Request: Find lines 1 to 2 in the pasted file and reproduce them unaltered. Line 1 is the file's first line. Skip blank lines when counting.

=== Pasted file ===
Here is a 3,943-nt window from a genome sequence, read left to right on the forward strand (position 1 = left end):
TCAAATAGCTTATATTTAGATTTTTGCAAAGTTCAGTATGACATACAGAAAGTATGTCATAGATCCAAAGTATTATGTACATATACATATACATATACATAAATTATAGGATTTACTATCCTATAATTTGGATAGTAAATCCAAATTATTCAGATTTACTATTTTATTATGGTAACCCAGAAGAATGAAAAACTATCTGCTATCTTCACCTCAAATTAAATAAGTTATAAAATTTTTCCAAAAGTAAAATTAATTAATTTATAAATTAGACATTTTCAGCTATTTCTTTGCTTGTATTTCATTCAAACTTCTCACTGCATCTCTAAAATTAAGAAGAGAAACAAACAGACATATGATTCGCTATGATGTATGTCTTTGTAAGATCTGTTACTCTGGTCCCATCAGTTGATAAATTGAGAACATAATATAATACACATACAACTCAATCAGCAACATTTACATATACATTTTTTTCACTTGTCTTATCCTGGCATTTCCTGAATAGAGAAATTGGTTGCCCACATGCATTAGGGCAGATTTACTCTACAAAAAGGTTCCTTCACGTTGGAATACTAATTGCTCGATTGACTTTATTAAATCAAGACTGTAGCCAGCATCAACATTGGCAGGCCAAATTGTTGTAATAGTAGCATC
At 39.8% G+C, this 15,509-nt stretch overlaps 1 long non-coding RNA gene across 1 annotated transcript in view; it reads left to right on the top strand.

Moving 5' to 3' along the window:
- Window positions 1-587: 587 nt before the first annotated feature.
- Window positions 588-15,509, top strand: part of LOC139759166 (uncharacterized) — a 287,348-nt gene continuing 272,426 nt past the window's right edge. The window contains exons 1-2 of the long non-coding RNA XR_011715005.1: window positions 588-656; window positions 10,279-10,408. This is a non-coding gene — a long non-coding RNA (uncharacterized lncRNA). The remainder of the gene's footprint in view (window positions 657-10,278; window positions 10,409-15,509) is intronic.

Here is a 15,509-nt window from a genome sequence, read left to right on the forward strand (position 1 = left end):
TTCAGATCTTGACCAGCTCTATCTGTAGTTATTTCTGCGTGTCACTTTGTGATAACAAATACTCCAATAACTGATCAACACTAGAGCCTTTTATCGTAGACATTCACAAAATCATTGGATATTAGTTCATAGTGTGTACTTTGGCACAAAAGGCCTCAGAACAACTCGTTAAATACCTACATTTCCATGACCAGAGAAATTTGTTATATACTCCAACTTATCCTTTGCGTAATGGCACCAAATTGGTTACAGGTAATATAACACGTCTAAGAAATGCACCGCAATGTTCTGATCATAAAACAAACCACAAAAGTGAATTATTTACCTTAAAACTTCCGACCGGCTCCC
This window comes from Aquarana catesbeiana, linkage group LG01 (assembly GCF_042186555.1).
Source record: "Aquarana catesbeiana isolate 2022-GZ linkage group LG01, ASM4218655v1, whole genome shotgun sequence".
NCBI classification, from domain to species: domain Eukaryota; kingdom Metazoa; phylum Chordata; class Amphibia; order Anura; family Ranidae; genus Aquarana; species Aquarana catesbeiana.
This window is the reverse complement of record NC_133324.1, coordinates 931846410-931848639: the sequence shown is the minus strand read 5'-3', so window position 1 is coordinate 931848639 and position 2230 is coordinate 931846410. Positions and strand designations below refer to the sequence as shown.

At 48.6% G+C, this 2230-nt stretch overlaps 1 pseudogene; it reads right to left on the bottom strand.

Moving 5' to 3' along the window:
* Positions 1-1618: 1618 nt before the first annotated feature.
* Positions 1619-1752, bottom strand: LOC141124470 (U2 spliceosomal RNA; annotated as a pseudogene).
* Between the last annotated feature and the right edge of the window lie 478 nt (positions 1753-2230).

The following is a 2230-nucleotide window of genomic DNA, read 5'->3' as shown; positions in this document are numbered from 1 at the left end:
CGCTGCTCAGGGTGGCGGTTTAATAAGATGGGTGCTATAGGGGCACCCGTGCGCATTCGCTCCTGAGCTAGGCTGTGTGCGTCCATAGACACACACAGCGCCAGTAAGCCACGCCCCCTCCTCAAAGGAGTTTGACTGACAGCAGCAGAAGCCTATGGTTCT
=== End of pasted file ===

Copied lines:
Here is a 3,943-nt window from a genome sequence, read left to right on the forward strand (position 1 = left end):
TCAAATAGCTTATATTTAGATTTTTGCAAAGTTCAGTATGACATACAGAAAGTATGTCATAGATCCAAAGTATTATGTACATATACATATACATATACATAAATTATAGGATTTACTATCCTATAATTTGGATAGTAAATCCAAATTATTCAGATTTACTATTTTATTATGGTAACCCAGAAGAATGAAAAACTATCTGCTATCTTCACCTCAAATTAAATAAGTTATAAAATTTTTCCAAAAGTAAAATTAATTAATTTATAAATTAGACATTTTCAGCTATTTCTTTGCTTGTATTTCATTCAAACTTCTCACTGCATCTCTAAAATTAAGAAGAGAAACAAACAGACATATGATTCGCTATGATGTATGTCTTTGTAAGATCTGTTACTCTGGTCCCATCAGTTGATAAATTGAGAACATAATATAATACACATACAACTCAATCAGCAACATTTACATATACATTTTTTTCACTTGTCTTATCCTGGCATTTCCTGAATAGAGAAATTGGTTGCCCACATGCATTAGGGCAGATTTACTCTACAAAAAGGTTCCTTCACGTTGGAATACTAATTGCTCGATTGACTTTATTAAATCAAGACTGTAGCCAGCATCAACATTGGCAGGCCAAATTGTTGTAATAGTAGCATC